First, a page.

WANDA JACKSON - THE PARTY AIN'T OVER
Considering Wanda Jackson was a rockbilly queen IN THE 1950'S, it's pretty remarkable this album got made at all. There aren't many of her contemporaries left. You can't credit producer Jack White for resurrecting her career though. She had a major disc out in 2003, and despite some gaps, has been at it all along. But she was never a big star like Jerry Lee or Little Richard, so White's participation is actually giving her the most exposure she's had since she dated Elvis. Skinny Elvis. Pre-army Elvis.
The trick here was to make Wanda sound strong and vital and tough, like rockabilly should be. So full credit to both Jack and Jackson. While her voice has never been that strong, and she had more billy than rock in her twang, they've picked a bunch of great tracks for her, mostly classics that haven't been over-covered. White also gives them a big, rockin' modern sound, lots of drums and shredding guitar, so it's rockbilly-on-studio steroids. It's classic Jackson material, including a scorching version of Shakin' All Over (The Who, Guess Who), plus some Jimmie Rodgers and Little Richard.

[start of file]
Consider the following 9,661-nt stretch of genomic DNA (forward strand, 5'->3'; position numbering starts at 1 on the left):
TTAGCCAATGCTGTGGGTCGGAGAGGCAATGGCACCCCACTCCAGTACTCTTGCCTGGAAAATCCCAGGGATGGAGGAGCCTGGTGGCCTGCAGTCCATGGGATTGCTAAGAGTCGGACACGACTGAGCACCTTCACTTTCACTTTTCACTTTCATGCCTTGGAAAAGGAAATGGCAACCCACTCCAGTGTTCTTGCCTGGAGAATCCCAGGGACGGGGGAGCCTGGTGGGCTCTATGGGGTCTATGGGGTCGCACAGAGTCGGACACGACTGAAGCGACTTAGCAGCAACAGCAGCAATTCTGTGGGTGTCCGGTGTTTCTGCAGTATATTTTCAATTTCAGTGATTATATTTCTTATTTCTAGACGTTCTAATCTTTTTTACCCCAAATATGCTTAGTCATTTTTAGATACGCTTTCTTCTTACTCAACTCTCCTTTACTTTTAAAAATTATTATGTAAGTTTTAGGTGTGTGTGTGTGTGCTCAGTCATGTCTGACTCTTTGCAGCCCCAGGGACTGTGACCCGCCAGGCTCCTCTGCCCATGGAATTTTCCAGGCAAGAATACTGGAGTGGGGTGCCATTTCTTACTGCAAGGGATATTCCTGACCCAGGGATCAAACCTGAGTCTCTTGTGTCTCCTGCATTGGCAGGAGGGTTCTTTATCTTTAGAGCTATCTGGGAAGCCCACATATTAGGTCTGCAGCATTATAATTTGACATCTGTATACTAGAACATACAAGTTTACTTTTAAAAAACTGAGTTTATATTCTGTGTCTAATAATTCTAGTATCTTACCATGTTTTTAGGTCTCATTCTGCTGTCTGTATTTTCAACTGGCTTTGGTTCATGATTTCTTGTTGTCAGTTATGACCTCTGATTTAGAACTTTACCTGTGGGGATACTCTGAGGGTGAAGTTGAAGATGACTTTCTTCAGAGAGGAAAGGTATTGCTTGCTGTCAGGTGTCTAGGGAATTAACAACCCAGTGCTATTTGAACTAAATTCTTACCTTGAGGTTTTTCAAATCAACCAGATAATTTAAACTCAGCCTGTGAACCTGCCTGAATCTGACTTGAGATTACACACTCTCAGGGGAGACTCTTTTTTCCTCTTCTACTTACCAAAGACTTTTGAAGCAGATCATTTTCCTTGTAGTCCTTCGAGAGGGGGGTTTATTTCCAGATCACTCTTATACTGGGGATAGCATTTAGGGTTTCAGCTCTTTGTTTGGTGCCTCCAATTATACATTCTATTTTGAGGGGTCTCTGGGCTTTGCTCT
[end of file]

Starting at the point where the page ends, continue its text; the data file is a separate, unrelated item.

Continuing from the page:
The biggest and best track is modern however. Jackson and White tear into Bob Dylan's 2006 song Thunder On The Mountain, and she rips through it at an even faster pace than Dylan. Of course, he was channelling old blues tracks to write it, so that fits her style and delivery. Another success is an Amy Whitehouse cover, You Know I'm No Good. Despite being 73, or maybe because of it, these songs sound tough and world-wise with Jackson's gravelly delivery. Bringing a kicking horn section to the party was a pretty bright move too. It's actually just as much an R'n'B album as rockabilly or anything else.
There's even an old country weeper for good measure, Dust On The Bible, a reminder that Jackson spent much of her post-50's career working the country charts, again like Jerry Lee and even Elvis. Given today's love and interest in roots music, it's no surprise that these early masters appeal to White and his fans. They could do it all, and still do.